RACINE — The suicide of a transgender Horlick High School student has drawn attention to bullying the freshman endured, but the late teen’s family says severe depression likely played a major role in her death as well.

Alexis “Lexi” Lopez-Brandies took her life early Sunday morning. She was 14.

During a vigil at her home Monday night numerous students who gathered to remember the teen who had recently asked to be called “Landon,” said she was the victim of bullying.

Her father Rudy Brandies and her stepmother, Kelly Hetchler, confirmed that she had been bullied as did her grandfather, Wallace Brandies, but they also said other factors probably contributed to the girl’s tragic decision, including mental illness.

What’s really troubling the family now, Hetchler said Thursday, are reports that some of Lexi’s alleged bulliers have been targeted and even beaten.

Calling the news “scary,” Hetchler urged anyone else who might be planning on committing similar acts of revenge to please not.

“Lexi would not have wanted that,” she said, “It’s not good.”

Hetchler admits that she and her husband weren’t aware of the extent of Lexi’s bullying, saying it was likely more intense than they realized even with their efforts to monitor her social interactions, in real life, online and on the phone.

“Lexi didn’t want to talk about it. She’d come home and say, ‘kids are picking on me, but I don’t care, they are just stupid,’ and she’d just shrug it off, but you knew it was bothering her,” she said.

But Hetchler added that the bullying or the bulliers alone cannot be blamed for Lexi’s death.

“It is like her grandfather said, if Lexi was just bullied or if she just had the mental illness, maybe she would still be here today, but because she had both, maybe it was enough to push her over the edge,” she said.

Lexi had been “struggling with a lot of inner issues” Hetchler said.

Despite her desire to raise awareness about “LGBT” (Lesbian, gay, bisexual and transgender) issues, she also suffered from a very dark depression, her step-mother said.

The teen was on medication, had been seeing a therapist and had spent time in in-treatment care. There was also family strife that compounded that depression, Hetchler said.

“She would cut her arms, that is how she dealt with a lot of her pain,” she said. “Kids would come up to her and say, you are just doing that for attention, because if you really meant it you would go down to the bone.”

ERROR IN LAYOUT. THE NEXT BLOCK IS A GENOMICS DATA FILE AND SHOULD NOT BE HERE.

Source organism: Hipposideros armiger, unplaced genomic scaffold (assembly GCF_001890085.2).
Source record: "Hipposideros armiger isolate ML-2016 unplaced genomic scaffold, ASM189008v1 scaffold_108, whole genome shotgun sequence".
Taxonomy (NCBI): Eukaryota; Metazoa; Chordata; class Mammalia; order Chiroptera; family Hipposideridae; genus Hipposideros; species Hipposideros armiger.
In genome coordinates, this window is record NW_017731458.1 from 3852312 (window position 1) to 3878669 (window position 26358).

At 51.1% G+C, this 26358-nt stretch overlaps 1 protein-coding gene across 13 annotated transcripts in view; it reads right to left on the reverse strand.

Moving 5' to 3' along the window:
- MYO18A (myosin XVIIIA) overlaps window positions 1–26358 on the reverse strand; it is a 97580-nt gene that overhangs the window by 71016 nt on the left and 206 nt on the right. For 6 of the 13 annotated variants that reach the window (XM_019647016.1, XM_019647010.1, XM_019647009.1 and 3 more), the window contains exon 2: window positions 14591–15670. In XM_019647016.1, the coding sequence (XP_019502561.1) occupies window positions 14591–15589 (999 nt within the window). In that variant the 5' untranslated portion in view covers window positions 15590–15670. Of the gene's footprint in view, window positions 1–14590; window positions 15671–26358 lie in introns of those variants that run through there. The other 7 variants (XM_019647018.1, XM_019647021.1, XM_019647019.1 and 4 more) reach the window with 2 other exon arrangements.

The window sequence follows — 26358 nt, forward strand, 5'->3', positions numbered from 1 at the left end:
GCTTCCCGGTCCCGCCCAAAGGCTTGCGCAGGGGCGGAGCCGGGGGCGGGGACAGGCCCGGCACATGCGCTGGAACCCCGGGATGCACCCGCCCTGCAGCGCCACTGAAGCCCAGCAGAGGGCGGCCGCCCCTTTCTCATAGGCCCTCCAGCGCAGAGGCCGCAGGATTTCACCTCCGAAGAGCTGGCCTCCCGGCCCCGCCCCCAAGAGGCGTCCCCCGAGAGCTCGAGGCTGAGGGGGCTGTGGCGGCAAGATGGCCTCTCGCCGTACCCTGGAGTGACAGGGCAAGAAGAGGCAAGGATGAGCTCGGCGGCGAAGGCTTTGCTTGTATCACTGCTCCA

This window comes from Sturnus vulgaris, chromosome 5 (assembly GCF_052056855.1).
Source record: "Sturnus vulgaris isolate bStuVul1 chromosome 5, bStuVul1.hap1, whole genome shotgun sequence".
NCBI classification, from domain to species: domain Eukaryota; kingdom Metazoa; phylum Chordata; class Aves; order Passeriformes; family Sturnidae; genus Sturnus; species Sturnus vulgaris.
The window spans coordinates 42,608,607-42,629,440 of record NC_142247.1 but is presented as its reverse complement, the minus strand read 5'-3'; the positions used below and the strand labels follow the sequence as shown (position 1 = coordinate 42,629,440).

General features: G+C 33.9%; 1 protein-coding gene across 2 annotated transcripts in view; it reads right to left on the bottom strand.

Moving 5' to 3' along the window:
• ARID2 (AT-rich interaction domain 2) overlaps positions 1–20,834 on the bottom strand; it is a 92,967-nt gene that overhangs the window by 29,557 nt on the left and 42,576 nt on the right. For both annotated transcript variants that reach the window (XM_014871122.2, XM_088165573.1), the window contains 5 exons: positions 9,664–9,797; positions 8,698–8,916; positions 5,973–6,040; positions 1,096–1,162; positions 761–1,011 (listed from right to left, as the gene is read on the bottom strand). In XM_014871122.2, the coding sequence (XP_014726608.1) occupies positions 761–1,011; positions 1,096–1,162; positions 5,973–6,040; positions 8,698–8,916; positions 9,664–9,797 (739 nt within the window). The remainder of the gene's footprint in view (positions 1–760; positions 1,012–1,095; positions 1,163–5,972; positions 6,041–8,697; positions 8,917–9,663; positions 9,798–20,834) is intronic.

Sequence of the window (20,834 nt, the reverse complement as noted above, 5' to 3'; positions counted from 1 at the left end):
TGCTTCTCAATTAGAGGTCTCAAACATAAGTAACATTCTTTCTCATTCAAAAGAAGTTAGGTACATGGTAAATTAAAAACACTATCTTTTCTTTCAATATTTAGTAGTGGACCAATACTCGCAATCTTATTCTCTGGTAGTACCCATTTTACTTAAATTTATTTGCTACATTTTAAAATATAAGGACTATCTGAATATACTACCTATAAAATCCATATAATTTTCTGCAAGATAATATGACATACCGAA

Despite the bullying Lexi suffered, Hetchler said she and her husband have no hard feelings against Horlick High School staff. Hetchler spoke with teachers and staff there frequently, she said.

Attempts to reach adult representatives of the school’s Gay Straight Alliance club proved unsuccessful. Director of the LGBT Center of SE Wisconsin Jolie McKenna confirmed that she was set to meet with school officials on Thursday to help them with any student or teacher outreach efforts they may do as result Lexi’s death.

Asked if she had any advice for other parents of bullied teens, or those with mental illness, Hetchler said to just try and be as involved as possible with your kid’s life - especially their social media life and school life. If there is a problem, talk to the school counselor or social worker, she said, noting that kids often act different online and at school than they do at home.

Also just tell them you care.

“Let him them know you love them, let them know you are there to support them,” she said. “Just telling them will lift them up.”

How to get help

- Racine County Crisis Services 24-hour help line: (262) 638-6741

- Trevor Project 24-hour national hotline for suicidal LGBT teens: 1 (866) 488-7386

- LGBT Center of SE Wisconsin: (262) 664-4100

- National Alliance on Mental Illness-Racine: (262) 637-0582

- Focus on Community’s Teen Peer Educators program, in part for connecting troubled teens with peer mentors: (262) 632-6200. Ask for Jason Meekma or Alicia Barreto.

- Kenosha Human Development Services 24-hour crisis line, serving Kenosha and Racine counties: (262) 657-7188